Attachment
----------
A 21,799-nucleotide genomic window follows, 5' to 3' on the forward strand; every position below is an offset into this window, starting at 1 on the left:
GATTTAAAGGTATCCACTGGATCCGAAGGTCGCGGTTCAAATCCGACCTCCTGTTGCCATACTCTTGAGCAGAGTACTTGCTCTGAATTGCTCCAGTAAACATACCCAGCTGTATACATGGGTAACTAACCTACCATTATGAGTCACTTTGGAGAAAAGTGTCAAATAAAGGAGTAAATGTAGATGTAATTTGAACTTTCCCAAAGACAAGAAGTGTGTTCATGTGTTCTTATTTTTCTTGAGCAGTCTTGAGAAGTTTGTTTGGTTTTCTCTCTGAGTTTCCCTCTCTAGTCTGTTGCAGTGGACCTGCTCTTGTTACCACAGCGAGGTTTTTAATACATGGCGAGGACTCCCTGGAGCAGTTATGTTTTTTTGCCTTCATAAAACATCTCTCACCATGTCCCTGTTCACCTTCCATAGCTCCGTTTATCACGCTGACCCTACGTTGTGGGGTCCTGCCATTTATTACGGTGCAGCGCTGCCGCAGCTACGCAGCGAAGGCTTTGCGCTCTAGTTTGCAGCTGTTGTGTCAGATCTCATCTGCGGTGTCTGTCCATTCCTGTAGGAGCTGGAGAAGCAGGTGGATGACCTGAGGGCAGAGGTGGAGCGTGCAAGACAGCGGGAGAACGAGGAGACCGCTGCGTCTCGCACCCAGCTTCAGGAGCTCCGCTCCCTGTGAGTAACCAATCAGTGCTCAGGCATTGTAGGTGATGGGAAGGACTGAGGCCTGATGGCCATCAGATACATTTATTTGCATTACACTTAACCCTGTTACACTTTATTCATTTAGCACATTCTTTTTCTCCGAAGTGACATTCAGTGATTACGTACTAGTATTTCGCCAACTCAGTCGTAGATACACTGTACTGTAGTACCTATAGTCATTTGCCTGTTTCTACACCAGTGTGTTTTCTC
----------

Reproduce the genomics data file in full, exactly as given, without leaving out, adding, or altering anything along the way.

A 21,799-nucleotide genomic window follows, 5' to 3' on the forward strand; every position below is an offset into this window, starting at 1 on the left:
GATTTAAAGGTATCCACTGGATCCGAAGGTCGCGGTTCAAATCCGACCTCCTGTTGCCATACTCTTGAGCAGAGTACTTGCTCTGAATTGCTCCAGTAAACATACCCAGCTGTATACATGGGTAACTAACCTACCATTATGAGTCACTTTGGAGAAAAGTGTCAAATAAAGGAGTAAATGTAGATGTAATTTGAACTTTCCCAAAGACAAGAAGTGTGTTCATGTGTTCTTATTTTTCTTGAGCAGTCTTGAGAAGTTTGTTTGGTTTTCTCTCTGAGTTTCCCTCTCTAGTCTGTTGCAGTGGACCTGCTCTTGTTACCACAGCGAGGTTTTTAATACATGGCGAGGACTCCCTGGAGCAGTTATGTTTTTTTGCCTTCATAAAACATCTCTCACCATGTCCCTGTTCACCTTCCATAGCTCCGTTTATCACGCTGACCCTACGTTGTGGGGTCCTGCCATTTATTACGGTGCAGCGCTGCCGCAGCTACGCAGCGAAGGCTTTGCGCTCTAGTTTGCAGCTGTTGTGTCAGATCTCATCTGCGGTGTCTGTCCATTCCTGTAGGAGCTGGAGAAGCAGGTGGATGACCTGAGGGCAGAGGTGGAGCGTGCAAGACAGCGGGAGAACGAGGAGACCGCTGCGTCTCGCACCCAGCTTCAGGAGCTCCGCTCCCTGTGAGTAACCAATCAGTGCTCAGGCATTGTAGGTGATGGGAAGGACTGAGGCCTGATGGCCATCAGATACATTTATTTGCATTACACTTAACCCTGTTACACTTTATTCATTTAGCACATTCTTTTTCTCCGAAGTGACATTCAGTGATTACGTACTAGTATTTCGCCAACTCAGTCGTAGATACACTGTACTGTAGTACCTATAGTCATTTGCCTGTTTCTACACCAGTGTGTTTTCTC